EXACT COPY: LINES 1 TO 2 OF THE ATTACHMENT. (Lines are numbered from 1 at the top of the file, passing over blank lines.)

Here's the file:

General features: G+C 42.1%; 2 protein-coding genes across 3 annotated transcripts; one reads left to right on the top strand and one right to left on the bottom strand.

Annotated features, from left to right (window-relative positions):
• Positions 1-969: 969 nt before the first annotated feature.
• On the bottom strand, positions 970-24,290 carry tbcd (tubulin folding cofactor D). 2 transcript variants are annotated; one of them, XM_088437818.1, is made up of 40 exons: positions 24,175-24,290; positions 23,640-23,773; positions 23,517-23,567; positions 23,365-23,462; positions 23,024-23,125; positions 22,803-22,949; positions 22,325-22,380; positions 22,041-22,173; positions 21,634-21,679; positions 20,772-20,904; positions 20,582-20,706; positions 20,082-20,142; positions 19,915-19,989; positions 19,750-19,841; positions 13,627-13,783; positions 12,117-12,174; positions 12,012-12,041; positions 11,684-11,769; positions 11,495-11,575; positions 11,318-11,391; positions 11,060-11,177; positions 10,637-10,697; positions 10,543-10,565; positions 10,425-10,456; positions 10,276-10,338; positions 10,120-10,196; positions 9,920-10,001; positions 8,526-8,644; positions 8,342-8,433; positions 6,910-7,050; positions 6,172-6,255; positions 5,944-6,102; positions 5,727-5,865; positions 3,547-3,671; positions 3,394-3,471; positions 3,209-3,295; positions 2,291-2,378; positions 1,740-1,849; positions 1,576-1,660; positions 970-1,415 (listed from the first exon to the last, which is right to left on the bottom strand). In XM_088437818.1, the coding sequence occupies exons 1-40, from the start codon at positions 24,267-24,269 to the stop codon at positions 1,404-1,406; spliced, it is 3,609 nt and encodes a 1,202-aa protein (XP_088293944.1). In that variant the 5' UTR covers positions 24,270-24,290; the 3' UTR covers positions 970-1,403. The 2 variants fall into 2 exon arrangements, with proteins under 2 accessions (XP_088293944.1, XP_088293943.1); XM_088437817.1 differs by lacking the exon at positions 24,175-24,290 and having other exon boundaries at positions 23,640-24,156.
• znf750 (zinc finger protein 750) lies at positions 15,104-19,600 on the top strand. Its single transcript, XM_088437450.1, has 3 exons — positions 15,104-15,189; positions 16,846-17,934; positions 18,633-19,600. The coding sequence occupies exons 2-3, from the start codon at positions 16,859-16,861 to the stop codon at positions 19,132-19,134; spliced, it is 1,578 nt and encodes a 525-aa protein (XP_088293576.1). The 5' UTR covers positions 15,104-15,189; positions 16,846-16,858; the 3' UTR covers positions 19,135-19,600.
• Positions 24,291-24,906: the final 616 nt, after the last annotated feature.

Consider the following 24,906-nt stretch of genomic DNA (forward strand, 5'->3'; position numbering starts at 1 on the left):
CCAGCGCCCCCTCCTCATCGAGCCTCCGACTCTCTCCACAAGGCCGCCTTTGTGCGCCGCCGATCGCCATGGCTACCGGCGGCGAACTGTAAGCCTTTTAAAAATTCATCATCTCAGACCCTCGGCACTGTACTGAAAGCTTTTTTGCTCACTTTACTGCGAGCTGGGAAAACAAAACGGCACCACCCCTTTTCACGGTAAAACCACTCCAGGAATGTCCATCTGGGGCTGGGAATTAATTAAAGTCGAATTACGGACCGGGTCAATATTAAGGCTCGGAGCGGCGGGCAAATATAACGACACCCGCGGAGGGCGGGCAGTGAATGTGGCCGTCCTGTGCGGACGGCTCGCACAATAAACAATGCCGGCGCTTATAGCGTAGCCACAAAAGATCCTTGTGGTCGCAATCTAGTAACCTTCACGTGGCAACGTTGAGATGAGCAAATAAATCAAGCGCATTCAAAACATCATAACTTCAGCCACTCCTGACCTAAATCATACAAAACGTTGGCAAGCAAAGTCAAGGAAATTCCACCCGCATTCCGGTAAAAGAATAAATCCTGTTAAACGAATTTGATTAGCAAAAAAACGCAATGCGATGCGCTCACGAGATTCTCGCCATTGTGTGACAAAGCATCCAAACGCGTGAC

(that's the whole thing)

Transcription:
General features: G+C 42.1%; 2 protein-coding genes across 3 annotated transcripts; one reads left to right on the top strand and one right to left on the bottom strand.

Annotated features, from left to right (window-relative positions):